So Cranky is 14 and like most girls her age, she goes to dances. These events are pretty much the same as they’ve always been. They’re in the same venues at the same times and the kids learn many of the same dances. Well, not the popcorn or the hustle—let’s say some of the same dances. What is different about these dances—and all teenage social events—is Facebook. Let me explain:
Cranky informed me last week that the last League Dance was the following Friday and she had, of course, nothing to wear. When I pointed to the closet teeming with skirts and dresses, she explained to me that she had worn this dress or that one to a party last month, and she couldn’t wear it again because “everybody had seen her in it on Facebook.”
Hmmm. It occurs to me that the retail industry owes Facebook a debt of gratitude. The site has turned little girls everywhere into Gwyneth Paltrow during awards season. What’s next? Are they going to be changing outfits mid-party as the pictures are tagged, like Liz Taylor at her last wedding? Even Anna Wintour re-wears dresses, for God’s sake. What are my options here? Could there be a disposable dress? A one-use frock that the girls could, say, compost after wearing?
Is it time for the Bedazzler to make a comeback? You know, she could wear the dress once, and then I would sew a giant flower on the shoulder or line the hem with rhinestones. By the time I’m done with it, Cranky will look like Molly Ringwald at prom. Or maybe we can take the age-old custom of sharing to a new level? All the moms pull up to the school parking lot with a trunk-load of dresses and the girls have at it—sort of an open-air Filene’s Basement.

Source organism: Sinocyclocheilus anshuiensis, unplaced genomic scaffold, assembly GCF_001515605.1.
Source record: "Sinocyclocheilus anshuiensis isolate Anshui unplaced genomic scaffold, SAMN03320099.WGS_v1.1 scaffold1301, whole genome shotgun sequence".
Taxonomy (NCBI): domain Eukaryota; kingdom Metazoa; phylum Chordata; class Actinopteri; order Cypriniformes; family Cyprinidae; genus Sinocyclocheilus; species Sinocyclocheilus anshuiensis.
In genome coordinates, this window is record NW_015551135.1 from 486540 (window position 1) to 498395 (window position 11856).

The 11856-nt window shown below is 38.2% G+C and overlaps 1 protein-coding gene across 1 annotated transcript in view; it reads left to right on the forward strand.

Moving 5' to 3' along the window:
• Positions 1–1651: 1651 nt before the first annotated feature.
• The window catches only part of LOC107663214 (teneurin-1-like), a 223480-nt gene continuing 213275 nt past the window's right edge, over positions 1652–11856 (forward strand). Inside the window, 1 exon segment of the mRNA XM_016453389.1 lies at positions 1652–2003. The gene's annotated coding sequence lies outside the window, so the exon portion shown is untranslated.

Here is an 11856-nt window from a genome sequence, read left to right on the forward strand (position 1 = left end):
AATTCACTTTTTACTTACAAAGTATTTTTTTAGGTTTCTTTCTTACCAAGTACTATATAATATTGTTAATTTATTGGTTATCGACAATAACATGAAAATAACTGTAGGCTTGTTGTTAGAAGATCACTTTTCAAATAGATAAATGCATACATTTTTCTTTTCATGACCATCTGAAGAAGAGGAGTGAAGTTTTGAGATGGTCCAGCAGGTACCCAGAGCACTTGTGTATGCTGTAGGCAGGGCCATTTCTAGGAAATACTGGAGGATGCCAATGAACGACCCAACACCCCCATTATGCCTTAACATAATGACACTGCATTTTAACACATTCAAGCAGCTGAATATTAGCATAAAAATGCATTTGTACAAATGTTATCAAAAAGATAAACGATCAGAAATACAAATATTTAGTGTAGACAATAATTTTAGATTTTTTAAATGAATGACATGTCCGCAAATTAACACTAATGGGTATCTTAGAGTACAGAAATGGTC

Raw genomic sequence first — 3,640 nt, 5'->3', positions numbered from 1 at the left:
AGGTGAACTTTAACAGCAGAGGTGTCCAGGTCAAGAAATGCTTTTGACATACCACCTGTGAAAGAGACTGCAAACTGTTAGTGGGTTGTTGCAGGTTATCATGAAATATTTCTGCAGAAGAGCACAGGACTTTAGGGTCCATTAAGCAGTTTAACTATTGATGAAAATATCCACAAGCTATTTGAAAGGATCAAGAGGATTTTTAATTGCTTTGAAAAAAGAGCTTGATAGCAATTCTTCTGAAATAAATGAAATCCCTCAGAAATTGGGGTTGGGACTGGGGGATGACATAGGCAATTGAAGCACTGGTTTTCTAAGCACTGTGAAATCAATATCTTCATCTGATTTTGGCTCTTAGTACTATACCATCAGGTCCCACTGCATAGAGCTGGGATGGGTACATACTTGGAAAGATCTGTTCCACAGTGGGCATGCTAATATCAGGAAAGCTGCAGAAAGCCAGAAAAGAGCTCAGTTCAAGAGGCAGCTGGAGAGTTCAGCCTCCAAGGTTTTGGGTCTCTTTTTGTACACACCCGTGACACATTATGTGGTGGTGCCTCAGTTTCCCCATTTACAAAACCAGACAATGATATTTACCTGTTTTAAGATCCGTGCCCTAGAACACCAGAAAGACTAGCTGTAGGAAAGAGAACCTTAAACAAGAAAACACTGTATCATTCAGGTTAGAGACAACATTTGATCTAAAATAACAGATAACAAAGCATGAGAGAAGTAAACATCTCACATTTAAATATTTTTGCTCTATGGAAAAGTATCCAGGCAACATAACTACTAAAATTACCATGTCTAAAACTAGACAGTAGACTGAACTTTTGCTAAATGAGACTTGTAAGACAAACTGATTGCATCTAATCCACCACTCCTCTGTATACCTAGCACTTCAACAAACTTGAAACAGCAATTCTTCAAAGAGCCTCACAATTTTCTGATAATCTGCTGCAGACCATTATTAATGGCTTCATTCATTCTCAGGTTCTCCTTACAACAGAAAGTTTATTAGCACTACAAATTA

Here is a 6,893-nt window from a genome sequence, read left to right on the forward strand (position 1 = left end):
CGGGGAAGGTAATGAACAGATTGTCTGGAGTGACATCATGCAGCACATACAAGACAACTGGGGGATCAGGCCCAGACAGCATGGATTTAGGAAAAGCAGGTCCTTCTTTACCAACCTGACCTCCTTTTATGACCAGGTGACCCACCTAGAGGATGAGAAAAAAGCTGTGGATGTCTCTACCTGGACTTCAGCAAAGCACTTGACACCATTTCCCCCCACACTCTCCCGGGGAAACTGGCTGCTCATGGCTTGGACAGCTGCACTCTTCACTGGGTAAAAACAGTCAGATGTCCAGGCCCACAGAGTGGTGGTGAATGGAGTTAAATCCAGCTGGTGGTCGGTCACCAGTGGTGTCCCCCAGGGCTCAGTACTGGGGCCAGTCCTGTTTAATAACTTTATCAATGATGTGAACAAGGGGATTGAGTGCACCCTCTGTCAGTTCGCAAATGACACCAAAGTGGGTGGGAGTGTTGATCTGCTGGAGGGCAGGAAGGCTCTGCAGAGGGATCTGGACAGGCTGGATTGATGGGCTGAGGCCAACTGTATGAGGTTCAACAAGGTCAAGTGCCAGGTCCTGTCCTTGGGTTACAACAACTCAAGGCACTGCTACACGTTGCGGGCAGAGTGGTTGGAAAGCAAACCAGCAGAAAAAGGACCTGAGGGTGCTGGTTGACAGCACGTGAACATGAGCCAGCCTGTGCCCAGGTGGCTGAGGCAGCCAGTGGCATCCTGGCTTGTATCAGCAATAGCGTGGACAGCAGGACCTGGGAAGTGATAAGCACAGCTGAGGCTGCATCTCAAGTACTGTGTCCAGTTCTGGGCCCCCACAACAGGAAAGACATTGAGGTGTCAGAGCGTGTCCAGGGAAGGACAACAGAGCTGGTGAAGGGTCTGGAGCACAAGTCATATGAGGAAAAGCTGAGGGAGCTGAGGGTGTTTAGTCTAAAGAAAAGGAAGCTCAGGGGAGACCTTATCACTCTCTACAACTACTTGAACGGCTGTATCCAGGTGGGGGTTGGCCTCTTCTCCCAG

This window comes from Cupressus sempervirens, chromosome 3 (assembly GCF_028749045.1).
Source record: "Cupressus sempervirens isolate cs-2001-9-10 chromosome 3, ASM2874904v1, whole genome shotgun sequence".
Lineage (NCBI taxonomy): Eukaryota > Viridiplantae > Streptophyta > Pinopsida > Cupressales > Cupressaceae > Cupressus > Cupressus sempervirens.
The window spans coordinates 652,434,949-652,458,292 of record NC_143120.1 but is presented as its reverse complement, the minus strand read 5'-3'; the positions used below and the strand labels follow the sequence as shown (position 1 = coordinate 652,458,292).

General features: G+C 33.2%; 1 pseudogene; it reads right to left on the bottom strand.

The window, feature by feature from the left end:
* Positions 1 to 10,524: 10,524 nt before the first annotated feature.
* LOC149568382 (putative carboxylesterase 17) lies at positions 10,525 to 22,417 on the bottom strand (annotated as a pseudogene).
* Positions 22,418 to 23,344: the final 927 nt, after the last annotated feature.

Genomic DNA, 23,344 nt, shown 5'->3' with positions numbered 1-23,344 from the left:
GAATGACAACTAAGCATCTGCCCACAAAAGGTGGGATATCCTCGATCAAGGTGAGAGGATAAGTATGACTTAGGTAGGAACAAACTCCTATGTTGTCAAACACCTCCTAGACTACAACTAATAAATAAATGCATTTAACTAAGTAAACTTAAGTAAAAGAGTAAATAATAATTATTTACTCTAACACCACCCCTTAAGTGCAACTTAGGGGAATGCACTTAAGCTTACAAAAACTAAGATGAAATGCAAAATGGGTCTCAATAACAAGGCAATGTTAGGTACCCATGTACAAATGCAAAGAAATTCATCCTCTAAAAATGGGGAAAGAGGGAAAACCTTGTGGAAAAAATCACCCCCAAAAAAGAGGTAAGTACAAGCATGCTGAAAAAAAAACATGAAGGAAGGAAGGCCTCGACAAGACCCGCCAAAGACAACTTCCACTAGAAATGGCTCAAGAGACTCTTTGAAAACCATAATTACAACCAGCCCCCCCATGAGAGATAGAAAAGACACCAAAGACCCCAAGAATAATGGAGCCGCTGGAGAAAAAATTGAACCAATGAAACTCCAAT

I don’t have an answer. Really since it’s Facebook’s fault, Facebook should provide a solution. I guess the good news is that there is such an avalanche of information hitting these kids as they social network—so much so that party ABC is forgotten as soon as pictures from party DEF are posted. Having too much information becomes the equivalent of having none. The trick is to know when everybody has forgotten about the last dance or party, and then wear the dress again.